When it comes to stock market volatility, this year has been unlike any other in a very long time. In Israel, this has been felt to a lesser degree compared to the main indices in the US and Europe. In fact, at present, it is only just over 2% down since the beginning of the year. However, it is wise to remain diligent as the saying “when the U.S. sneezes, the world catches a cold” is still relevant today.
It has to be pointed out that not many people saw current challenges coming in the way they did, especially as the last year delivered double-digit gains and set multiple record highs. Now, to a certain degree, this had to do with an unprecedented trillion-dollar money production by the biggest central banks in the world that flooded the market with liquidity. However, this could not last forever and something had to give.
Back in January 2022, there was a significant decline in global stock markets that halted in the summer. Wall Street enjoyed a month of bull run of almost 20% gain in the S&P 500 index. However, things started unraveling in the closing stages of August when Fed chair Jerome Powell announced his intention to fight inflation by raising the interest rates regardless of potential damage to the economy. And so he did, the interest shot up. His speech triggered bond market declines and paved a way for growing indications of the US and global recession.
However, there are other factors worth remembering when making investment decisions that continue contributing to the capital markets’ decline, keeping it deeply in the bear market territory.
Following the Russia’s invasion, fighting in Ukraine has persisted, seriously impacting the global energy sector. The commodity market has been in turmoil since the Coronavirus, and the geopolitical tensions in the China-Taiwan region as well as China’s draconian closures are fuelling the turbulence in the sector. Furthermore, the economy is being shaken by a developing real estate crisis within China itself. The Chinese government must work hard to avoid both an economic and a political disaster because of its population’s declining trust, despite recent signs of improvement in economic activity.
In Britain, a combination of an energy crisis, inflation, and political shocks led to the sterling being crashed, and with the country being outside of the European Exchange Rate Mechanism, economists fear that similar shocks may await the UK.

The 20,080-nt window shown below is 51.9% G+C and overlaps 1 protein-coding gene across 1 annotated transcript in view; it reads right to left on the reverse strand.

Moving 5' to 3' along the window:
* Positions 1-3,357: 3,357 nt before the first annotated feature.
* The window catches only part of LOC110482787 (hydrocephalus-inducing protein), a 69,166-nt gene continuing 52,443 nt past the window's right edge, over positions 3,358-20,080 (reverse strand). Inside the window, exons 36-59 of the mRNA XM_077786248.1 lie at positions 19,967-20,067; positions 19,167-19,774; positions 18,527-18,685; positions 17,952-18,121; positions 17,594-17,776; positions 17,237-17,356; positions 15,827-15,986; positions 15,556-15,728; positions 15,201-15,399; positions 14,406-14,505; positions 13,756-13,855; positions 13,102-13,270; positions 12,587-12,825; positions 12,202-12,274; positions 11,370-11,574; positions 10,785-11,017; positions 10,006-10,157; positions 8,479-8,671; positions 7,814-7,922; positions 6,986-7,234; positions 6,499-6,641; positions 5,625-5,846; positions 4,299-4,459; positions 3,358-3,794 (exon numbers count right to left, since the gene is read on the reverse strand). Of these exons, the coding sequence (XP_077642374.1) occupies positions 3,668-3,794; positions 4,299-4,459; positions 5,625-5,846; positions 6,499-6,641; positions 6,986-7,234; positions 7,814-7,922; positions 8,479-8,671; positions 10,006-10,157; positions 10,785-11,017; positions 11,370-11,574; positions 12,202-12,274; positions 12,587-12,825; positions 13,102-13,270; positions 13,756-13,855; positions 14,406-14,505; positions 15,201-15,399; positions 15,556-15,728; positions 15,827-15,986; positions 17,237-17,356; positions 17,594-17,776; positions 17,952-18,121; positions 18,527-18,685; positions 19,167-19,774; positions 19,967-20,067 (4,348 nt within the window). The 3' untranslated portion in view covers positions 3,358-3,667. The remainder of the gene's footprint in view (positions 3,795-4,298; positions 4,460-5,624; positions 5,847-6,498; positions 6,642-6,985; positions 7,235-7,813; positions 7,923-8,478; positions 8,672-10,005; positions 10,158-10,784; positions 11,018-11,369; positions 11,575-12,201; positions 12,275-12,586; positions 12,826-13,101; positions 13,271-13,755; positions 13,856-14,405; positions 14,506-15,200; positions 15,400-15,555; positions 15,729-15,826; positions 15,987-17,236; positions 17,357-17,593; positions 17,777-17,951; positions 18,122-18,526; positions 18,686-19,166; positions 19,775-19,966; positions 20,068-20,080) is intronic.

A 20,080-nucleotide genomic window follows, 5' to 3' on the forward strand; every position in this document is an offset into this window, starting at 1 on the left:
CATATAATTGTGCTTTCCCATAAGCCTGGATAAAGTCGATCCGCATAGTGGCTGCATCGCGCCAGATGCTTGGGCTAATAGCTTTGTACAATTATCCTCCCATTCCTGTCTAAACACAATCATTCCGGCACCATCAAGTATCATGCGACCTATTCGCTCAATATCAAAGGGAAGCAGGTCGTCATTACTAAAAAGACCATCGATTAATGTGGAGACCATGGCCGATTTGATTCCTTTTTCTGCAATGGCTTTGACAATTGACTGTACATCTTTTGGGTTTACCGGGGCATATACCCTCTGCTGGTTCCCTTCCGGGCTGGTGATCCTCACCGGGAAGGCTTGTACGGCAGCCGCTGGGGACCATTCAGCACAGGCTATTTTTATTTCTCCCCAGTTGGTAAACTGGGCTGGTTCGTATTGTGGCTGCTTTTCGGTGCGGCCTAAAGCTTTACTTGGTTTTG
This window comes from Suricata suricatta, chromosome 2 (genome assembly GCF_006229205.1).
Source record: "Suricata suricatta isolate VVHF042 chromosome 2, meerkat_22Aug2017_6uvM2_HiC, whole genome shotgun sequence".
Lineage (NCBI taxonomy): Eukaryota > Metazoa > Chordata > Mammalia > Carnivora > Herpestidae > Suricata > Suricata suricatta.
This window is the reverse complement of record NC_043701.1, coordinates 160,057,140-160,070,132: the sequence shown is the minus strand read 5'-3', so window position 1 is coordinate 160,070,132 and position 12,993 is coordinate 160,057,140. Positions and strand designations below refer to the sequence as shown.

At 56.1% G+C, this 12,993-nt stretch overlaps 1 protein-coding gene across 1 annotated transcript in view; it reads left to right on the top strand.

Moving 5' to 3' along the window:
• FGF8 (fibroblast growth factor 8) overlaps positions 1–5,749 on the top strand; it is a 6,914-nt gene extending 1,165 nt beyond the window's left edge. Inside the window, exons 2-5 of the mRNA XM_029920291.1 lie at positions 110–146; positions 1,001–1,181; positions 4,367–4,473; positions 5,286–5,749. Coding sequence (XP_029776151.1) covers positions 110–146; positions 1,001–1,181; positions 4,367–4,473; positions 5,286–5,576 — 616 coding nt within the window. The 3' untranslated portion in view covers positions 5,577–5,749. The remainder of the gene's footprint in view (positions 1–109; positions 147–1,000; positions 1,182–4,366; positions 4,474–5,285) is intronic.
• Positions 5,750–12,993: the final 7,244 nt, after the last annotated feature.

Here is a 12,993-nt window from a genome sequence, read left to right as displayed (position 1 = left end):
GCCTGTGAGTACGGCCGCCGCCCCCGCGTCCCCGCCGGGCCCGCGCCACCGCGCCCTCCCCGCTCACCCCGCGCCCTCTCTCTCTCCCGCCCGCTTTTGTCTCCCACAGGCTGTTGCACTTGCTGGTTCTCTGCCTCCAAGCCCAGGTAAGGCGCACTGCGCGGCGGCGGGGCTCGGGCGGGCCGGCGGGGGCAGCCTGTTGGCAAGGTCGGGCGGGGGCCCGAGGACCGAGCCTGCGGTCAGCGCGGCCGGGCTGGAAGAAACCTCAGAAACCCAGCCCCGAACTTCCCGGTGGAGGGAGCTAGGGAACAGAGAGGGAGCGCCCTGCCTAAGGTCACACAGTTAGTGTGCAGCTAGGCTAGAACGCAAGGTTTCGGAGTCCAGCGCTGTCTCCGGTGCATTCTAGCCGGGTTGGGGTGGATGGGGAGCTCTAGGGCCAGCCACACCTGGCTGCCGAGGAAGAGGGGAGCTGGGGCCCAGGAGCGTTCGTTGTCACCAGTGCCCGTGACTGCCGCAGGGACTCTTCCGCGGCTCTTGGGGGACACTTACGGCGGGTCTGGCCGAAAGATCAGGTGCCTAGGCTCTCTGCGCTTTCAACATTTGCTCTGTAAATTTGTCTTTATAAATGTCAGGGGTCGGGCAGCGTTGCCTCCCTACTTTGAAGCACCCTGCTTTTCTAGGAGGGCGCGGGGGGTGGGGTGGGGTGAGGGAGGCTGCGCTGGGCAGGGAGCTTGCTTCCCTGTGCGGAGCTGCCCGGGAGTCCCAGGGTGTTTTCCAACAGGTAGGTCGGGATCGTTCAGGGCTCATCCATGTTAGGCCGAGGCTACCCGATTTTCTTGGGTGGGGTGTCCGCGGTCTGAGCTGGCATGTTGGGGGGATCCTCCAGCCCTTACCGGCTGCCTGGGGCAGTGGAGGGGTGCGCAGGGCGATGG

Protracted selloffs in the market have the potential to return indices to their annual lows. At this stage, there are all the required ingredients to make it happen – the Federal Bank and its counterparts around the world have already made it clear about their intentions regarding interest rates. As a result of the reduction in liquidity in the US, the 2-year treasury yields broke above 3.79%, a level not seen since 2007.
For many investors the last fifteen years have been almost a bliss as all markets, including real estate, shares, bonds, and cryptocurrencies, have been on an upward trajectory. However, this year all of these markets are moving south. This prolonged decline made some investors believe that the worst may soon be over and they would soon be swooping in to start buying. However, as one song goes, “I thought we hit rock bottom and then the floor gave out”. The issue is, when it comes to markets, the worst always comes as a surprise and it beats expectations.
And at the moment, there are reasons to be wary of such a scenario. The warnings have been coming from various directions. According to celebrity investor Ray Dalio, a 4.5% increase in interest rates would cause the stock market to fall 20%. The World Bank has issued a warning that in an attempt to rein in rising prices, central banks could create some serious pain for consumers. According to their assessment, this will result in a global recession in 2023. The likelihood of a “soft landing,” in which the Fed raises interest rates and the economy contracts gradually without experiencing a significant shock, is quickly shrinking. Investors are already starting to worry that the Federal Reserve will raise interest rates by one full percentage point this week. Simply put, a consensus has been building for a potential of further upheaval in the markets in the near term. As to the Israeli economy, due to its relatively small size compared to the world’s GDP, such a slowdown would be difficult to bypass and, therefore, it will likely be reflected in the local stock market performance. The good news is that all bear runs eventually finish, and this could be a buying opportunity that no investor would want to miss.